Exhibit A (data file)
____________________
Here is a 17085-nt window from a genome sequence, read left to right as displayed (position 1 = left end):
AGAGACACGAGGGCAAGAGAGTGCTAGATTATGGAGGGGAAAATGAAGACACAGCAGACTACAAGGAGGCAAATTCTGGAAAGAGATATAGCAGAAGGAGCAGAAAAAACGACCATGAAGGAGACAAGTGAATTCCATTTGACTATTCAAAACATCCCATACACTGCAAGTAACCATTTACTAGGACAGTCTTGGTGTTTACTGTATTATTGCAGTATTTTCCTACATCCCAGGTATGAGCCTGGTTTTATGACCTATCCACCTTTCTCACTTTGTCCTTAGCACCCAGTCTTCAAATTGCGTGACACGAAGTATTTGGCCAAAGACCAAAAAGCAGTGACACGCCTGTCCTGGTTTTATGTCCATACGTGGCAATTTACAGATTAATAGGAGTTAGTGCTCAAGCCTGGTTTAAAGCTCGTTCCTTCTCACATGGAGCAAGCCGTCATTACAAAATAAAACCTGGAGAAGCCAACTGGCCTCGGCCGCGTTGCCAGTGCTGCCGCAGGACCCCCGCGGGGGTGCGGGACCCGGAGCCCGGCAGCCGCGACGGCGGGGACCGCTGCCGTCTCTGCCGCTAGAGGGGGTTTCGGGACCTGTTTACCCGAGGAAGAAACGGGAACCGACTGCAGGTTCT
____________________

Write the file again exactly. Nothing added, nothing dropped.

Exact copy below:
Here is a 17085-nt window from a genome sequence, read left to right as displayed (position 1 = left end):
AGAGACACGAGGGCAAGAGAGTGCTAGATTATGGAGGGGAAAATGAAGACACAGCAGACTACAAGGAGGCAAATTCTGGAAAGAGATATAGCAGAAGGAGCAGAAAAAACGACCATGAAGGAGACAAGTGAATTCCATTTGACTATTCAAAACATCCCATACACTGCAAGTAACCATTTACTAGGACAGTCTTGGTGTTTACTGTATTATTGCAGTATTTTCCTACATCCCAGGTATGAGCCTGGTTTTATGACCTATCCACCTTTCTCACTTTGTCCTTAGCACCCAGTCTTCAAATTGCGTGACACGAAGTATTTGGCCAAAGACCAAAAAGCAGTGACACGCCTGTCCTGGTTTTATGTCCATACGTGGCAATTTACAGATTAATAGGAGTTAGTGCTCAAGCCTGGTTTAAAGCTCGTTCCTTCTCACATGGAGCAAGCCGTCATTACAAAATAAAACCTGGAGAAGCCAACTGGCCTCGGCCGCGTTGCCAGTGCTGCCGCAGGACCCCCGCGGGGGTGCGGGACCCGGAGCCCGGCAGCCGCGACGGCGGGGACCGCTGCCGTCTCTGCCGCTAGAGGGGGTTTCGGGACCTGTTTACCCGAGGAAGAAACGGGAACCGACTGCAGGTTCT